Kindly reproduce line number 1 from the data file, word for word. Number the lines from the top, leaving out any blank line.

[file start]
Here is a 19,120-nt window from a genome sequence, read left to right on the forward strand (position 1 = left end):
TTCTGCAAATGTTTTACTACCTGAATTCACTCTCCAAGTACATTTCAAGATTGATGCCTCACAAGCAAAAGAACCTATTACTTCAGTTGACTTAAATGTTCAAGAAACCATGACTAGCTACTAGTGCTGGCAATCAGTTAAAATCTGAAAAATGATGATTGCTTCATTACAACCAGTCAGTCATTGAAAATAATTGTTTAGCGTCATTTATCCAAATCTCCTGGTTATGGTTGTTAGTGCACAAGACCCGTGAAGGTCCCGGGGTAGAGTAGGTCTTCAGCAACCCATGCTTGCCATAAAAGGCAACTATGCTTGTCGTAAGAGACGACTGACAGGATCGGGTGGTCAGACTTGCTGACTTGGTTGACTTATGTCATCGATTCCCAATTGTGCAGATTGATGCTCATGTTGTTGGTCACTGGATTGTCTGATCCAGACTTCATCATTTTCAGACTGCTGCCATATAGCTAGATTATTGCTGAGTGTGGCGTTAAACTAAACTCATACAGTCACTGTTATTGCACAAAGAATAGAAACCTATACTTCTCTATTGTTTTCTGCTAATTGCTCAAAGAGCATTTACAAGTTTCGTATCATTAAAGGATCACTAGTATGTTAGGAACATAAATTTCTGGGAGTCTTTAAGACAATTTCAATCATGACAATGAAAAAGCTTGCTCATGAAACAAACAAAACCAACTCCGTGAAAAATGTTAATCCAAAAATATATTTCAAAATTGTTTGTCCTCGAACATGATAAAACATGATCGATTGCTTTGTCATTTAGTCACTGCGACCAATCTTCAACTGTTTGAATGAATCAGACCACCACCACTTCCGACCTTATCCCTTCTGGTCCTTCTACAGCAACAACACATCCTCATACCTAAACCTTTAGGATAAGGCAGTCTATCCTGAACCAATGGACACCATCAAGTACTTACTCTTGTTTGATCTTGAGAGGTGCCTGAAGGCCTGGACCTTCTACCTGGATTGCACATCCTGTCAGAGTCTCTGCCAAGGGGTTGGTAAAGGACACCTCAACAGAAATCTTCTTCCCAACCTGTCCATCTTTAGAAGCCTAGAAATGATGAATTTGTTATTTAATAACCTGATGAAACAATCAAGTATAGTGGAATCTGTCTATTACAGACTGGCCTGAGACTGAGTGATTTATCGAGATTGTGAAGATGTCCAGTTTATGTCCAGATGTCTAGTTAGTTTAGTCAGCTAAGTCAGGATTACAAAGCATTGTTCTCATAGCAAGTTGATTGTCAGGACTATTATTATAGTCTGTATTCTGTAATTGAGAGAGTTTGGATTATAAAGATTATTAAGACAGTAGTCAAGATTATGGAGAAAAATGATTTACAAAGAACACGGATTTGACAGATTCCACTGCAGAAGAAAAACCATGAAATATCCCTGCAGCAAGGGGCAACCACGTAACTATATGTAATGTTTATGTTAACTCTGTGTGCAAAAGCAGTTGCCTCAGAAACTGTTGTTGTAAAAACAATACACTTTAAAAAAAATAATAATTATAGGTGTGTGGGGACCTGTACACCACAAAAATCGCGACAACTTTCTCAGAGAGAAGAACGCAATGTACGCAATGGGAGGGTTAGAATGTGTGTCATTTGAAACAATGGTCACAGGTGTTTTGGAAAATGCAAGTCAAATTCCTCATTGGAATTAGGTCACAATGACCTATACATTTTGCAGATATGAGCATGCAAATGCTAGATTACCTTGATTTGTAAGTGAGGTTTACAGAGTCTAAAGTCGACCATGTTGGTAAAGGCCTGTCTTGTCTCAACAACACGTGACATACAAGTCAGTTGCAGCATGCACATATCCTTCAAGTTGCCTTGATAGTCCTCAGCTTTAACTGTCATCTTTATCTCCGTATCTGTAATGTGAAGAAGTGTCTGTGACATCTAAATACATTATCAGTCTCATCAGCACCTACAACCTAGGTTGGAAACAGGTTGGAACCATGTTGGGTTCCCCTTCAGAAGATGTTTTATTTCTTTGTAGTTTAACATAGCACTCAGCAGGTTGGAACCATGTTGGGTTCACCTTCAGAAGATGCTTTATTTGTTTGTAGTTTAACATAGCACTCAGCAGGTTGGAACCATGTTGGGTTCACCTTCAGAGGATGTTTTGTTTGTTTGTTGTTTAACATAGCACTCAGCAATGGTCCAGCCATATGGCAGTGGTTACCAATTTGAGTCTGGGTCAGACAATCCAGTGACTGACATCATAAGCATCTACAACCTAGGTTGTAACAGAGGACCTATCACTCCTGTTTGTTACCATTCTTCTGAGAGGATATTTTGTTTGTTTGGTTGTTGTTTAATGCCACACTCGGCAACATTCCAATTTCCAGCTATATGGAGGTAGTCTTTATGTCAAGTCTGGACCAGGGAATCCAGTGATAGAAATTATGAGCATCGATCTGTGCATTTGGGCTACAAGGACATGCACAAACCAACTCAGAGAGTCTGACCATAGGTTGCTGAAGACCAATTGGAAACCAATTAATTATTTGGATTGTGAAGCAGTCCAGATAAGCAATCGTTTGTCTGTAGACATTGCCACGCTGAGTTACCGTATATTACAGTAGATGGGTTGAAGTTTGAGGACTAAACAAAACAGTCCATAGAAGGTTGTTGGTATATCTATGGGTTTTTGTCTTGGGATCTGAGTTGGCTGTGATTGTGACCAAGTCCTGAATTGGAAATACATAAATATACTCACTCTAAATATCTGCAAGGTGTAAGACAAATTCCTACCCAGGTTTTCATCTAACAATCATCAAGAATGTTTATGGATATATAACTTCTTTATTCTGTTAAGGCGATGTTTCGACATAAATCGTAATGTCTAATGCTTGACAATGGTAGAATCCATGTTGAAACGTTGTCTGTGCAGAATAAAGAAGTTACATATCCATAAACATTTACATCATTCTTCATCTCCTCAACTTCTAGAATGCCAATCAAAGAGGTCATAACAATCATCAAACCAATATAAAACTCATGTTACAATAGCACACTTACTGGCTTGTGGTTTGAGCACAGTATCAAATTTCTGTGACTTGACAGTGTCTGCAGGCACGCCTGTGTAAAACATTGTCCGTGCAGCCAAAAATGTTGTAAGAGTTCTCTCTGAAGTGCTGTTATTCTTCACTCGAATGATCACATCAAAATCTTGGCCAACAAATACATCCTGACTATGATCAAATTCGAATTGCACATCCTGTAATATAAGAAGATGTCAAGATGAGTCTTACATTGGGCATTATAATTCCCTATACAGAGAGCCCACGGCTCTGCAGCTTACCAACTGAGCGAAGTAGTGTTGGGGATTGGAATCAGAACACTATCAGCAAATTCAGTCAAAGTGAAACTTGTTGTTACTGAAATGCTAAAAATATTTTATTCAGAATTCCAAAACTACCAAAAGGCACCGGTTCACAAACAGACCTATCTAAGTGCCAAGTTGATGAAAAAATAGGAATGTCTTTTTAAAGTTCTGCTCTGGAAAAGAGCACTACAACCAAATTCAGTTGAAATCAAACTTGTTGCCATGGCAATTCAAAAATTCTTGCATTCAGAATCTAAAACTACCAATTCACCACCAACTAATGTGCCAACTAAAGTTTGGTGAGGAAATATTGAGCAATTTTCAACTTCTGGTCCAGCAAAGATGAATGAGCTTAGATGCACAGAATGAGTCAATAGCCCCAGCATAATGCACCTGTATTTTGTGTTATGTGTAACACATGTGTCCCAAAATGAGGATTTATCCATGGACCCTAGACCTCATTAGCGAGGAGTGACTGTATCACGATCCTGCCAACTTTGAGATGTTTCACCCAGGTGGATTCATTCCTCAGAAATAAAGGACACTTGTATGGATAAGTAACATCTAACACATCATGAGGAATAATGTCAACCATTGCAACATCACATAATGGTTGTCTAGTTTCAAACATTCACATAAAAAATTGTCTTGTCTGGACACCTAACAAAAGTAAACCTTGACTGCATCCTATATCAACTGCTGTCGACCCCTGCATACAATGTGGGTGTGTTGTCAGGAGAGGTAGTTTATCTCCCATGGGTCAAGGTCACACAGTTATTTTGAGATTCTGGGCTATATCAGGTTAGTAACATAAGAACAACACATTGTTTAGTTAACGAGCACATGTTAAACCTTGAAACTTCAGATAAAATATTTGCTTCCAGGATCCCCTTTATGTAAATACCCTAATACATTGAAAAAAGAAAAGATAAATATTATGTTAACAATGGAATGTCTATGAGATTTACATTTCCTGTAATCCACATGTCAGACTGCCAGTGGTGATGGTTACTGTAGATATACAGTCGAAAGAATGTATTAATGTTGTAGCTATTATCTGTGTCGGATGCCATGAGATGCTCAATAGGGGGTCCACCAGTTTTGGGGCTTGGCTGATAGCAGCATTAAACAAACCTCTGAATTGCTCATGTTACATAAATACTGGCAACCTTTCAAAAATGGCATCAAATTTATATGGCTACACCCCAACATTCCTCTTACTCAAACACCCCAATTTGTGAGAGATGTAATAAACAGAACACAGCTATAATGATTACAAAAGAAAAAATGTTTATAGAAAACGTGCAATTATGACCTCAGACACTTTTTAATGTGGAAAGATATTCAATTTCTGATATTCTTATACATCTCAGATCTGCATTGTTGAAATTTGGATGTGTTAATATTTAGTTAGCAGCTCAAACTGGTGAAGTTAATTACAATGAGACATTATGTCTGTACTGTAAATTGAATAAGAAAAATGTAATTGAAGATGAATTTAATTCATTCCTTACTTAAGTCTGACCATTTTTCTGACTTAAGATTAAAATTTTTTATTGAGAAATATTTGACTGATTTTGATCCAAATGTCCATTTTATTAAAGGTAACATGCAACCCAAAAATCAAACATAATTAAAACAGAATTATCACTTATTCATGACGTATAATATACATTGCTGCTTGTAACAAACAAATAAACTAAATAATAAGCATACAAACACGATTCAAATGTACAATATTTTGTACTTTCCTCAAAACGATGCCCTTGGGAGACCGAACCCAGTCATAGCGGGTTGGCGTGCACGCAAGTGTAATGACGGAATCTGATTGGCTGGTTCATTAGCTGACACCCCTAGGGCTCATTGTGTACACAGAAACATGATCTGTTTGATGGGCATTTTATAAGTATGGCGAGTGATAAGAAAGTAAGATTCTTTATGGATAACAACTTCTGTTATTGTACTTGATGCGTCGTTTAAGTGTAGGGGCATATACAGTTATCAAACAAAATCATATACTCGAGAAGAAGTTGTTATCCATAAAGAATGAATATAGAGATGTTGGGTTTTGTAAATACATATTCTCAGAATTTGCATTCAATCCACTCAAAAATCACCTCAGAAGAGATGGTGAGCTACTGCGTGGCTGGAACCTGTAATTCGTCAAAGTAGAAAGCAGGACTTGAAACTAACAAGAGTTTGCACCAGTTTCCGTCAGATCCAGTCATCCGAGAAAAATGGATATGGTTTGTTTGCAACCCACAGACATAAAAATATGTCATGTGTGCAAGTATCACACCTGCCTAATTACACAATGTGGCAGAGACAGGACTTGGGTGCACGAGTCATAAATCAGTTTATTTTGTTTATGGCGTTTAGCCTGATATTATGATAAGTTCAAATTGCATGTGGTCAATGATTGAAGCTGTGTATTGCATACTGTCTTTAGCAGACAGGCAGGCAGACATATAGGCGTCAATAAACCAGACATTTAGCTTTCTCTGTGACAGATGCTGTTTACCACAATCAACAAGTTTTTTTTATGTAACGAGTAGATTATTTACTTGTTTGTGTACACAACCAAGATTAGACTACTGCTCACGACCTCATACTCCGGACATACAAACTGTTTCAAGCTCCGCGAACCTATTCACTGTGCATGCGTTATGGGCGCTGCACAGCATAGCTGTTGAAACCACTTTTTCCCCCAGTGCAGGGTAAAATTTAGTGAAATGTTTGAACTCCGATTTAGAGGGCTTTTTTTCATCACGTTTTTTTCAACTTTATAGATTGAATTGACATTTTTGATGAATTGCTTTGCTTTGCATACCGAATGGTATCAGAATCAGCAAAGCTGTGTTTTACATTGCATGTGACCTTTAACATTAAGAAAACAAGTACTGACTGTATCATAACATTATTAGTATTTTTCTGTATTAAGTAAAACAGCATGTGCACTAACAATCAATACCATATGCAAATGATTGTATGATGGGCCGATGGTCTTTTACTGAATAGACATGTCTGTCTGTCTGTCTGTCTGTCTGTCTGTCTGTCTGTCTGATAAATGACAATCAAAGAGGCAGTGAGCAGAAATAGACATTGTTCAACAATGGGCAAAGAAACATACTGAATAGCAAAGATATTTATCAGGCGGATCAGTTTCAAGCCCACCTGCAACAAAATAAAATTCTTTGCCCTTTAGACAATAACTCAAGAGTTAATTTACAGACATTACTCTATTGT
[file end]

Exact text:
Here is a 19,120-nt window from a genome sequence, read left to right on the forward strand (position 1 = left end):